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  • Treatment of the Fractional Curve With Circumferential Minimally Invasive (cMIS) Interbody Versus Open Surgery Without Interbody Fusion: An Analysis of Surgical Outcomes

    Final Number:

    Dean Chou MD; Praveen V. Mummaneni MD; Pierce D. Nunley MD; Joseph M Zavatsky MD; Robert Eastlack MD; David O. Okonkwo MD, PhD; Michael Y. Wang MD, FACS; Paul Park MD; Juan S. Uribe MD; Neel Anand MD; Vedat Deviren MD; Behrooz A. Akbarnia MD; Michael S. Virk MD PhD; Stacie Nguyen BS MPH; Gregory M. Mundis MD; International Spine Study Group

    Study Design:

    Subject Category:

    Meeting: Congress of Neurological Surgeons 2016 Annual Meeting

    Introduction: The fractional curve of adult spinal deformity (ASD) can be difficult to treat. We sought to evaluate the outcomes of patients whose fractional curves were treated with either cMIS or open techniques without interbody (IB).

    Methods: Retrospective review of 2 multicenter ASD databases (Open- prospective; MIS- retrospective), with the following inclusion criteria: age>18 years with fractional curves >10, = 3 levels of instrumentation, and one of the following: coronal Cobb angle (CCA)>20, PI-LL>10, PT>20, SVA >5cm. Fractional curve was measured from S1 and the last vertebrae of the lower Cobb. Only fractional curves of 10 degrees or greater were evaluated. In the OPEN cohort, only patients without IB were included.

    Results: 888 patients met inclusion criteria for the database, of which 508 had complete 2- year data. 118 patients had their fractional curves treated, and after propensity matching for levels treated, 40 patients were eligible with either cMIS (20) or with open (20) surgery. Preop fractional curve was 18 in both groups and corrected to 6.9 in cMIS and 8.5 in open (p>0.05). cMIS patients had a smaller postop coronal Cobb (12.5 vs 24.3;p=0.02) and lower EBL (809cc vs 2299cc;p=0.002). Open patients had a higher SVA change (-1.96 vs +1.32 cm; p=0.036), more pelvic fixation (55% vs 15%;p=0.008), Both groups had similar pre and postop VAS leg pain with no difference between groups at 2 years (change VAS Leg -4.4 vs -2.2;p=0.06). There was no significant difference in change of Cobb angle, ODI, PI-LL, LL, or VAS Back.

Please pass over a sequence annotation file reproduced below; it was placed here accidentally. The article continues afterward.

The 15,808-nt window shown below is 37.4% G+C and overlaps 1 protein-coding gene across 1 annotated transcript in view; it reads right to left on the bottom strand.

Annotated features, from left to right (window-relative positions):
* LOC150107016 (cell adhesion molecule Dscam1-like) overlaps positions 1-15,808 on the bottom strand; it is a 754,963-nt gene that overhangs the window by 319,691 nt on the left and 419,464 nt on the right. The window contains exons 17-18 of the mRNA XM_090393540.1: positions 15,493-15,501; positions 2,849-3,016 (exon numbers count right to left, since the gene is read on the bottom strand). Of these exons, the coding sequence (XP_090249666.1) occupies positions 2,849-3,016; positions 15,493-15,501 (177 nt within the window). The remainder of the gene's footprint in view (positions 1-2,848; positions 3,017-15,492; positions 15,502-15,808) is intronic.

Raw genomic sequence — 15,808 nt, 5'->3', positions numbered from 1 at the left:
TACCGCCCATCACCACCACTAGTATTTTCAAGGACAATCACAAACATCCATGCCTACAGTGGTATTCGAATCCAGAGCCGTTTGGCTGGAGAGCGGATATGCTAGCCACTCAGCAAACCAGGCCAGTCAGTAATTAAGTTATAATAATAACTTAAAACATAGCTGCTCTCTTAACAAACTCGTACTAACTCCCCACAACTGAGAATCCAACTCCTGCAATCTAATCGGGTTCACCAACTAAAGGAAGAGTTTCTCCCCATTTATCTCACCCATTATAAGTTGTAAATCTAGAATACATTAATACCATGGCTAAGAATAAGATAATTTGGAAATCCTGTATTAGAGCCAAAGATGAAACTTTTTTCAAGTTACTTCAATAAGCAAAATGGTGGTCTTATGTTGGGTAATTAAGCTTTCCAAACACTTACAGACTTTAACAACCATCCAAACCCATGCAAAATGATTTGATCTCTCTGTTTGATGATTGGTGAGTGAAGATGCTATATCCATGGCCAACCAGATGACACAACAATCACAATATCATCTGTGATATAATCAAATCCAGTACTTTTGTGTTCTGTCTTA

Conclusions: Treating fractional curves with cMIS surgery improved leg pain and comparable correction to the open group, and when matched for levels treated, the outcomes remained similar.

    Patient Care: Determining an effective and safe approach to treat the fractional curve will improve patient outcomes.

    Learning Objectives: The fractional curve can be a major source of morbidity. Treatment can be difficult because of up-down stenosis. Adult spinal deformity can be treated with open or circumferencial MIS techniques. Treatment with cMIS techniques was shown to be as efficacious as open surgery when evaluating VAS leg scores. Moreover, correction of the fractional coronal Cobb angles were similar using cMIS techniques compared to open surgery.


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